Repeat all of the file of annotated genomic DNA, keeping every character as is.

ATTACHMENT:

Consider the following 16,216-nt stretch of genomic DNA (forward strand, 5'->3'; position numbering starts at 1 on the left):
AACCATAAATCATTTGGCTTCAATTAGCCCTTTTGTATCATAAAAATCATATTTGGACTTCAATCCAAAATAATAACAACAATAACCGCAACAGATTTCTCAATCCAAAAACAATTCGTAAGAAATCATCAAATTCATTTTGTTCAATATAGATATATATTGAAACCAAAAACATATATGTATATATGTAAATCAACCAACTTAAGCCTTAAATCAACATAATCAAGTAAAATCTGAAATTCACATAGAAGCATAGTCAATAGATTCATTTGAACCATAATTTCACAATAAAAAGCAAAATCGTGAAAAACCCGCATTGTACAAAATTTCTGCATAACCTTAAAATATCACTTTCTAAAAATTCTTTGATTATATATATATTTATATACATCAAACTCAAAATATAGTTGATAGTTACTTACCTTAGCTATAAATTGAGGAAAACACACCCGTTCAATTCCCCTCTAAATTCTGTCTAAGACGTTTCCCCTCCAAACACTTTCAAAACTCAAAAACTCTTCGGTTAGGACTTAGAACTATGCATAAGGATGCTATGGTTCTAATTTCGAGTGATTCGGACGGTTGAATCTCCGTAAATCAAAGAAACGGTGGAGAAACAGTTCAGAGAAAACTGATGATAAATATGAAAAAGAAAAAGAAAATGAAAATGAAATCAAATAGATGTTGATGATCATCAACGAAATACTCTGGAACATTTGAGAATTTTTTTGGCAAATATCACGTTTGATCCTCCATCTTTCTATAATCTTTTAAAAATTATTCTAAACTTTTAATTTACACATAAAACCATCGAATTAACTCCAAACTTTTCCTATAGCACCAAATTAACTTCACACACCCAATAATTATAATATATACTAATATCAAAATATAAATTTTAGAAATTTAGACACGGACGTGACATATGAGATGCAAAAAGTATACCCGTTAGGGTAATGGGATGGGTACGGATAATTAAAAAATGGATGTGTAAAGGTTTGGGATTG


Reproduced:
Consider the following 16,216-nt stretch of genomic DNA (forward strand, 5'->3'; position numbering starts at 1 on the left):
AACCATAAATCATTTGGCTTCAATTAGCCCTTTTGTATCATAAAAATCATATTTGGACTTCAATCCAAAATAATAACAACAATAACCGCAACAGATTTCTCAATCCAAAAACAATTCGTAAGAAATCATCAAATTCATTTTGTTCAATATAGATATATATTGAAACCAAAAACATATATGTATATATGTAAATCAACCAACTTAAGCCTTAAATCAACATAATCAAGTAAAATCTGAAATTCACATAGAAGCATAGTCAATAGATTCATTTGAACCATAATTTCACAATAAAAAGCAAAATCGTGAAAAACCCGCATTGTACAAAATTTCTGCATAACCTTAAAATATCACTTTCTAAAAATTCTTTGATTATATATATATTTATATACATCAAACTCAAAATATAGTTGATAGTTACTTACCTTAGCTATAAATTGAGGAAAACACACCCGTTCAATTCCCCTCTAAATTCTGTCTAAGACGTTTCCCCTCCAAACACTTTCAAAACTCAAAAACTCTTCGGTTAGGACTTAGAACTATGCATAAGGATGCTATGGTTCTAATTTCGAGTGATTCGGACGGTTGAATCTCCGTAAATCAAAGAAACGGTGGAGAAACAGTTCAGAGAAAACTGATGATAAATATGAAAAAGAAAAAGAAAATGAAAATGAAATCAAATAGATGTTGATGATCATCAACGAAATACTCTGGAACATTTGAGAATTTTTTTGGCAAATATCACGTTTGATCCTCCATCTTTCTATAATCTTTTAAAAATTATTCTAAACTTTTAATTTACACATAAAACCATCGAATTAACTCCAAACTTTTCCTATAGCACCAAATTAACTTCACACACCCAATAATTATAATATATACTAATATCAAAATATAAATTTTAGAAATTTAGACACGGACGTGACATATGAGATGCAAAAAGTATACCCGTTAGGGTAATGGGATGGGTACGGATAATTAAAAAATGGATGTGTAAAGGTTTGGGATTG